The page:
Magozzi gestured toward a rusty old Weber in the corner of the porch.
Gino nudged it with his foot and it collapsed. "We're going to need duct tape."
Magozzi hefted a suspicious-looking, dark orange brick of cheese. "Twelve-year cheddar? Is that legal?"
Gino grinned. "That stuff'll make you weep with joy, I promise. Got it at a great little cheese house in Door County. Somebody forgot about a wheel in the cellar and found it twelve years later, covered in about a foot of mold. Nirvana, my friend. Pure nirvana. It's amazing what a cow and some bacteria can do."
Magozzi sniffed it and cringed. "Oh yeah. Every time I see a cow I think, Hey, wouldn't it be great to get some bacteria and really do something with this thing. Why do you have a file folder in the cooler?"
"It's a cold case."
Gino lifted the grill and another leg fell off in a shower of rust. "This one's from ninety-four. Thought we could take a look at it later. You know, just to keep our hand in, in case anyone ever kills somebody in this town again. You remember hearing anything about the Valensky case?"
Magozzi sat down on the chaise and opened the folder. "Sort of. The plumber, right?"
"That's the one. Shot seven times, three of them in places I don't even want to think about."
"Plumbers charge too much."
"Tell me about it. But other than that, this guy was damn near a candidate for sainthood. Some Polack who actually made it out of the war alive, emigrated to the good old U. S. of A., started a business, married, had three kids, deacon at his church, scout leader, the whole American dream, then bled to death on his own bathroom floor after someone used him for target practice."
"Hell no. According to the reports in there, everybody loved him. Case dried up in about two seconds."
Magozzi grunted and tossed the folder on the floor. "Most guys with a free Sunday would probably find something else to do, like sit on a bench at Lake Calhoun and count bikinis."
"Yeah, well, I'm a crime fighter, I have a higher purpose." Gino ran a hand through his hedge of closely cropped blond hair, reconsidering. "Besides, it's probably too early for bikinis."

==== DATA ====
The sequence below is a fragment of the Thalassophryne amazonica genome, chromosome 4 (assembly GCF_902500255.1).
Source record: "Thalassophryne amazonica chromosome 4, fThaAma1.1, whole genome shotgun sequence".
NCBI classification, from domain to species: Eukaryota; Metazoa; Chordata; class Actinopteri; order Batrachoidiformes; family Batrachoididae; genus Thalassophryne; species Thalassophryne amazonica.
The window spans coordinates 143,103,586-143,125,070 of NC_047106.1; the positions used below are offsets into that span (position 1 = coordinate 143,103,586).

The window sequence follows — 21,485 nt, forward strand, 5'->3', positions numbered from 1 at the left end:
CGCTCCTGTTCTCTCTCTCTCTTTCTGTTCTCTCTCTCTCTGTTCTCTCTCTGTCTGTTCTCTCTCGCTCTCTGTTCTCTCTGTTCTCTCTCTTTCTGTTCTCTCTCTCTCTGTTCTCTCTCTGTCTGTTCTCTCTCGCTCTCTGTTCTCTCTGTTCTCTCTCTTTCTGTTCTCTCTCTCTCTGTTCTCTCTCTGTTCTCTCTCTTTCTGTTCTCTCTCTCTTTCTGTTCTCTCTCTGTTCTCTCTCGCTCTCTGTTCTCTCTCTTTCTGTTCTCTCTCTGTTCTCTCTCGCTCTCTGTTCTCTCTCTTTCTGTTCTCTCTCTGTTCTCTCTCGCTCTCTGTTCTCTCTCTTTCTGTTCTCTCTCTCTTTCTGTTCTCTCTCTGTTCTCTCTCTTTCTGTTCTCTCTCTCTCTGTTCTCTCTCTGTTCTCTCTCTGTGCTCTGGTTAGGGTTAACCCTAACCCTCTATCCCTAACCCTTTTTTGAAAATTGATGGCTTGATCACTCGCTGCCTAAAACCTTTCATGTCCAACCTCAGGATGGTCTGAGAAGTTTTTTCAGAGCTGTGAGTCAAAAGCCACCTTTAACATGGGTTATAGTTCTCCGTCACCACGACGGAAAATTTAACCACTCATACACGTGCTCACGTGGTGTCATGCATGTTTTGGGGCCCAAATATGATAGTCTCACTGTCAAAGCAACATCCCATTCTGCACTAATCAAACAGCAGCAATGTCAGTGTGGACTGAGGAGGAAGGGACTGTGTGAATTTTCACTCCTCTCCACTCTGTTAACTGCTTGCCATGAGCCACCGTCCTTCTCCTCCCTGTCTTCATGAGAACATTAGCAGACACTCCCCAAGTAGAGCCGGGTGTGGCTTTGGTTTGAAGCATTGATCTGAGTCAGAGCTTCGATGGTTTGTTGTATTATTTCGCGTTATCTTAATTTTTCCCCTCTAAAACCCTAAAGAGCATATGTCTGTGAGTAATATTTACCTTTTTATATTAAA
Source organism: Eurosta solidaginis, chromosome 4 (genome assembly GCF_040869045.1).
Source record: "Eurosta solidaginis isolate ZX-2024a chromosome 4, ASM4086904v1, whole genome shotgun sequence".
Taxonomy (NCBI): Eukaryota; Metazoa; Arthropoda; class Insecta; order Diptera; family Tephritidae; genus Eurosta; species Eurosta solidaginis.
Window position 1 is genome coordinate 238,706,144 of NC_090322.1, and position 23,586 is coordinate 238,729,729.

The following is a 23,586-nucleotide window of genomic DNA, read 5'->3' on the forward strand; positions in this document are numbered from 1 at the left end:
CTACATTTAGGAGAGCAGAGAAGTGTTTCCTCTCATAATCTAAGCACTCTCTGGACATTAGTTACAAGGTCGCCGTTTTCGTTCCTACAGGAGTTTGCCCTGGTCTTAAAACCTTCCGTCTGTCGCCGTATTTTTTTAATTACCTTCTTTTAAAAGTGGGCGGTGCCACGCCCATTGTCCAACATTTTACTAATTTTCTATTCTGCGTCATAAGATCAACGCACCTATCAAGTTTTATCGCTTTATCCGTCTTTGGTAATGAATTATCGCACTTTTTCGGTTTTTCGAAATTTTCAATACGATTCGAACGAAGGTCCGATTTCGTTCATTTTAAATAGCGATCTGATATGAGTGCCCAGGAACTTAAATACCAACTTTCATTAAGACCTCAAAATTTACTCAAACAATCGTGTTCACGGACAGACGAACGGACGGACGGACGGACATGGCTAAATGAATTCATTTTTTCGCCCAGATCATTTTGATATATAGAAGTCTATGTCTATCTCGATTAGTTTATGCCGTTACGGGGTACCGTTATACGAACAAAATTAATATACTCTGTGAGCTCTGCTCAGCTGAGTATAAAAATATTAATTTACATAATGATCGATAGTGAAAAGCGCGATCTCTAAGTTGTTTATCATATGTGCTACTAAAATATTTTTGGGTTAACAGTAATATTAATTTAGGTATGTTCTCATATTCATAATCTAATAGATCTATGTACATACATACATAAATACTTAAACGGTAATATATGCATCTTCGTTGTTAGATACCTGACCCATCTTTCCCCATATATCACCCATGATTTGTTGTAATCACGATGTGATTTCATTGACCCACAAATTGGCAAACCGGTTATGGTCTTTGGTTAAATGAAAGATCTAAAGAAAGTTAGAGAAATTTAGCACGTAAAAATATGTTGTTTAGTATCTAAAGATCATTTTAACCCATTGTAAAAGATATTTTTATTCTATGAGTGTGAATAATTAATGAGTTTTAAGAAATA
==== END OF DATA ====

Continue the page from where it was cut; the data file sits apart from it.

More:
They got the call before Magozzi had finished duct-taping the legs back on his grill. Gino had gone inside to unload the cooler, and when he came back out to the porch he was beaming.
"Hey, want to go see a body?"
Magozzi sat back on his heels and frowned. "You found a body in my kitchen?"
"Nah. Phone rang while I was in there, so I picked up. Dispatch got an honest-to-God homicide call. Uptown Nursery. The owner's wife found him this morning by one of the greenhouses and figured it was a heart attack, because the guy is pushing eighty-five and what else would drop a man that age? So she called the funeral director. He finds a bullet hole in the guy's head and calls nine-one-one."
Magozzi looked wistfully at the grill and sighed. "So what happened to the on-duty guys who are supposed to be taking this?"
"Tinker and Peterson. Just what I wanted to know. They just took a call at the train yard over in Northeast. Found some poor bastard tied to the tracks."
"Nah, don't worry. Train never hit him."
"So he's okay?"
"Nope, he's dead."
Magozzi looked at him expectantly.
"Don't look at me. That's all I got." He jumped when his shirt pocket spit out an irritating, tinny version of Beethoven's Fifth.
"What is that?"
Gino pulled his cell phone out of his pocket and stabbed viciously at buttons half the size of his chubby fingers. "Goddamnit. Helen keeps programming in all these weird rings 'cause she knows I got no clue how to change it."
Excerpted from Live Bait by P.J. Tracy Copyright © 2004 by Patricia Lambrecht and Traci Lambrecht. Excerpted by permission. All rights reserved. No part of this excerpt may be reproduced or reprinted without permission in writing from the publisher.
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